In comparison, Honduras, Venezuela, Syria and Jordan are among the countries with least suicide rates (1.6 to 2.1), not exactly a paradise.

0 ( +2 / -2 )

MontyToday 06:56 am JST

The rise in suicide is not only because of Covid Stress.

It is because of rising stress at school, bullying and incompetent teachers who closes their eyes from the problems of their students.

Additional, pervert teachers who using social media to try to get in sexual contact with their students.

Yes, and how about ending those exams that determine what HS schools they will go to, and elminating the conformity and stupid school uniforms? Let the kids be kids! Stop the oppressive cheerless conformity and let the individual minds blossom, quit training them to be robots. It's 2021. Get with it.

5 ( +5 / -0 )

The post is about student suicides. Those posted suicide rates are for total suicides, all people.

5 ( +5 / -0 )

socrateosToday  01:09 pm JST

letsberealistic:

I like the approach NZ is going in, kindness and love throughout society...

NZ's suicide rate is 11.0 (per 100k pop) in comparison to Japan's (15.3). Perhaps Japan can learn "love" from NZ.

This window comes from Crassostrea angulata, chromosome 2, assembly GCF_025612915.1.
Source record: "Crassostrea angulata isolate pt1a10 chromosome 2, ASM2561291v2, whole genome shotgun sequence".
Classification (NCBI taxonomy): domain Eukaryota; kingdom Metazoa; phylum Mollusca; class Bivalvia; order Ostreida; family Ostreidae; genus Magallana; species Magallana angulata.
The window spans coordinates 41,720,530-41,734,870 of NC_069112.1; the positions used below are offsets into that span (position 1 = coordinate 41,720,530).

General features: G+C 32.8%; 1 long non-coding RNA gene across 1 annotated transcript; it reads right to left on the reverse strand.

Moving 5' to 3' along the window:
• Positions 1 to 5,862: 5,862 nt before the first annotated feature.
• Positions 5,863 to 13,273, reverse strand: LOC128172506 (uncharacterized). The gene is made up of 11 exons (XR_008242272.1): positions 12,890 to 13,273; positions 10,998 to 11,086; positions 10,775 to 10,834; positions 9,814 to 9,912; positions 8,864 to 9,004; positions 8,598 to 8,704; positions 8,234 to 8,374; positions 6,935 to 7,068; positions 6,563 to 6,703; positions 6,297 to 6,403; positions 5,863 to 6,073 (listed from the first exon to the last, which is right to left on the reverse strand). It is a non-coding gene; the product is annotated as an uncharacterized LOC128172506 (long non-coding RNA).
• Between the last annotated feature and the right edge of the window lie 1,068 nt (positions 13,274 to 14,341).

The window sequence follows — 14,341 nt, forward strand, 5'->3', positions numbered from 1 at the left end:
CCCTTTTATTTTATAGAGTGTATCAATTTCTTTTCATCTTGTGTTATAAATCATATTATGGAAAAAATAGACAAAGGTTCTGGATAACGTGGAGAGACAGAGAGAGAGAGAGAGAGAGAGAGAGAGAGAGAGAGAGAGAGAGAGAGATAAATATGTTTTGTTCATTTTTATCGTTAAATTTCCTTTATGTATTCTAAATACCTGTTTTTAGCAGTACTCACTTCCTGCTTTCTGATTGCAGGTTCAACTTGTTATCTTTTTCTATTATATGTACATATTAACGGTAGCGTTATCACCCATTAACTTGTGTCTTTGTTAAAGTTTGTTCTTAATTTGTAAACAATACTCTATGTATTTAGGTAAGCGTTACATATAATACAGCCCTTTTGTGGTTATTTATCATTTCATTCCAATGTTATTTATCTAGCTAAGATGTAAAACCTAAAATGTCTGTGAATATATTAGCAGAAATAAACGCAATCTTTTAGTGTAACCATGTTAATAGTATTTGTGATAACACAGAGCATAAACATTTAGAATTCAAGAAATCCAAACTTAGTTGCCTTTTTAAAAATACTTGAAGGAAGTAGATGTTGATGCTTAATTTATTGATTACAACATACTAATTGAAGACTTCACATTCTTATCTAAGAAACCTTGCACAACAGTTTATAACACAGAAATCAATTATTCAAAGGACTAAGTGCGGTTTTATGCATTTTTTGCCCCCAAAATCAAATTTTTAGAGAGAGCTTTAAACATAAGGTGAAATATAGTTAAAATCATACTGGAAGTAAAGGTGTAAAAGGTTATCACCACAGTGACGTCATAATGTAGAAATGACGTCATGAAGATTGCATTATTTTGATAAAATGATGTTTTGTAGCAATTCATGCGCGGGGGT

Here are the 10 countries with the highest rates of suicide in 2021:

Lesotho (72.4 per 100k people)

Guyana (40.3 per 100k people)

South Korea (28.6 per 100k people)

Kiribati (28.3 per 100k people)

Micronesia (28.2 per 100k people)

Lithuania (26.1 per 100k people)

Suriname (25.4 per 100k people)

Russia (25.1 per 100k people)

South Africa (23.5 per 100k people)

Ukraine (21.6 per 100k people)

USA's suicide rate is higher than Japan's in 2021 (per 100k pop).

United States 16.1

Finland 15.3

Japan 15.3

Estonia 14.9

Solomon Islands 14.7

Moldova 14.7

Sweden 14.7

Austria 14.6

Switzerland 14.5

In comparison, Honduras, Venezuela, Syria and Jordan are among the countries with least suicide rates (1.6 to 2.1), not exactly a paradise.

I think you misunderstood the premise of my comment - I was not suggesting NZ was a 'paradise' I was simply pointing out I agree with their approach to suicide as it is in its early stages.

4 ( +4 / -0 )

Kay BowToday  01:08 pm JST

@letsberealistic

This line of thinking - while sounding benign and enlightened at first look - is really a way to place blame upon people who may still be working on their mental illness. It basically blames them for not being strong or good enough.